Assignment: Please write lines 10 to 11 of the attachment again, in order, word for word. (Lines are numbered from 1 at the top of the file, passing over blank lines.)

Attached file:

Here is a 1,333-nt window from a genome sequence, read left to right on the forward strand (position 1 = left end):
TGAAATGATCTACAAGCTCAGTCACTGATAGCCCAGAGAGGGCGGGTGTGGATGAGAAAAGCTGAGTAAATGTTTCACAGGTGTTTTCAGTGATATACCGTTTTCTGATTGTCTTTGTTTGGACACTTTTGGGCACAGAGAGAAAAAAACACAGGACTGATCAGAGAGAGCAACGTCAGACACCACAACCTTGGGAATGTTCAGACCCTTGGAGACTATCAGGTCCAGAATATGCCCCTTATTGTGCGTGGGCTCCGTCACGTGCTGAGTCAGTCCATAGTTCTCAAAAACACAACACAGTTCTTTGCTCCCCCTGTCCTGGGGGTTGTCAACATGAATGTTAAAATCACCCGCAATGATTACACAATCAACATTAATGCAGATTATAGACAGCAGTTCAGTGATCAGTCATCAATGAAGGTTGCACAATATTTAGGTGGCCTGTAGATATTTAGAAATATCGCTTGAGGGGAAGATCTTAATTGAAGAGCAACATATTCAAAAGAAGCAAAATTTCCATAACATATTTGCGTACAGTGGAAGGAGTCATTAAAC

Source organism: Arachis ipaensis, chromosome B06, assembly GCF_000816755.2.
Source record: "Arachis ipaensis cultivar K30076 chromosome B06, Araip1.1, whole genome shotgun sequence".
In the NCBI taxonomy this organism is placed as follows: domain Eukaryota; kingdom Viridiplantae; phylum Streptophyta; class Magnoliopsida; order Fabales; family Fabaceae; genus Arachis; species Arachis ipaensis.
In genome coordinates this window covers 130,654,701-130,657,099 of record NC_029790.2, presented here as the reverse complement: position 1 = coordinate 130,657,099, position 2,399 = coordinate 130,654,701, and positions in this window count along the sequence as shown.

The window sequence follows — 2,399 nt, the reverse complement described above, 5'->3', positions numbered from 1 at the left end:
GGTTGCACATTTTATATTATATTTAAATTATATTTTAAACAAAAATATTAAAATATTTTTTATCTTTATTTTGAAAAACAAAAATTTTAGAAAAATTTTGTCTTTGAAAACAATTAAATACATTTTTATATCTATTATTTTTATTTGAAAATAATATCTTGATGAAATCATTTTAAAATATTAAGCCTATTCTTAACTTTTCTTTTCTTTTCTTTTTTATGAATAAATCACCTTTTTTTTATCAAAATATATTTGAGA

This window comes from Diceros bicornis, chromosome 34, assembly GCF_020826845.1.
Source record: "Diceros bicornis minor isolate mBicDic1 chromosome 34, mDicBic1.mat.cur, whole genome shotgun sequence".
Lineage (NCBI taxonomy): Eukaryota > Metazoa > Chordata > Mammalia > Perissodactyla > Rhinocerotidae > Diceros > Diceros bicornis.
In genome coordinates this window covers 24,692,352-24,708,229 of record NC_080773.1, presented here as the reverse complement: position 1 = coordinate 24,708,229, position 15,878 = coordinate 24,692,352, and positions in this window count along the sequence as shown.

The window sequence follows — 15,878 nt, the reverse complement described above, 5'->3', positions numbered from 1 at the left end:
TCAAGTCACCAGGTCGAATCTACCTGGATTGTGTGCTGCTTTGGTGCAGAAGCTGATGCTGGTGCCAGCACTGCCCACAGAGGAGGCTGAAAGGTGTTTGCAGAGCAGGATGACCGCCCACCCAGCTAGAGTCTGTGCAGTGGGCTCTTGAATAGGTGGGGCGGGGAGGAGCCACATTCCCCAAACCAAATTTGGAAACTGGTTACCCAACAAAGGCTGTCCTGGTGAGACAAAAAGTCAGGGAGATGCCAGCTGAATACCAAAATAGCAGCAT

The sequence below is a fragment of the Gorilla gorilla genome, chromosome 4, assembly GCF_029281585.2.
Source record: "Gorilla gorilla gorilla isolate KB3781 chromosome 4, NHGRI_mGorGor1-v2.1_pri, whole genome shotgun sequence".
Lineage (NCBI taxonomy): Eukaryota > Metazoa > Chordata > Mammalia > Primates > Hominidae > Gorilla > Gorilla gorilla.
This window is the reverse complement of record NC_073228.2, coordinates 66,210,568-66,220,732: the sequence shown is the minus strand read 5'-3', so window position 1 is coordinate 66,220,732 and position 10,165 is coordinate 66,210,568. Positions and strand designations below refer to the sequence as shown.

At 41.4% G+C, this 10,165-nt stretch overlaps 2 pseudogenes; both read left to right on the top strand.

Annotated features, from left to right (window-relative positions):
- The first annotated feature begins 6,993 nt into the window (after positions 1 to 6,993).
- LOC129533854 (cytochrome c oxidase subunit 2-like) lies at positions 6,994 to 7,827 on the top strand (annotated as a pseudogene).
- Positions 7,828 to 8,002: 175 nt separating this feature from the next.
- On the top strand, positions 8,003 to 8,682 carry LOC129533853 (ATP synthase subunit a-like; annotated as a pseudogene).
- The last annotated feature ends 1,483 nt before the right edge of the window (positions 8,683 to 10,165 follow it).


Source record: "Diceros bicornis minor isolate mBicDic1 chromosome 34, mDicBic1.mat.cur, whole genome shotgun sequence".
Lineage (NCBI taxonomy): Eukaryota > Metazoa > Chordata > Mammalia > Perissodactyla > Rhinocerotidae > Diceros > Diceros bicornis.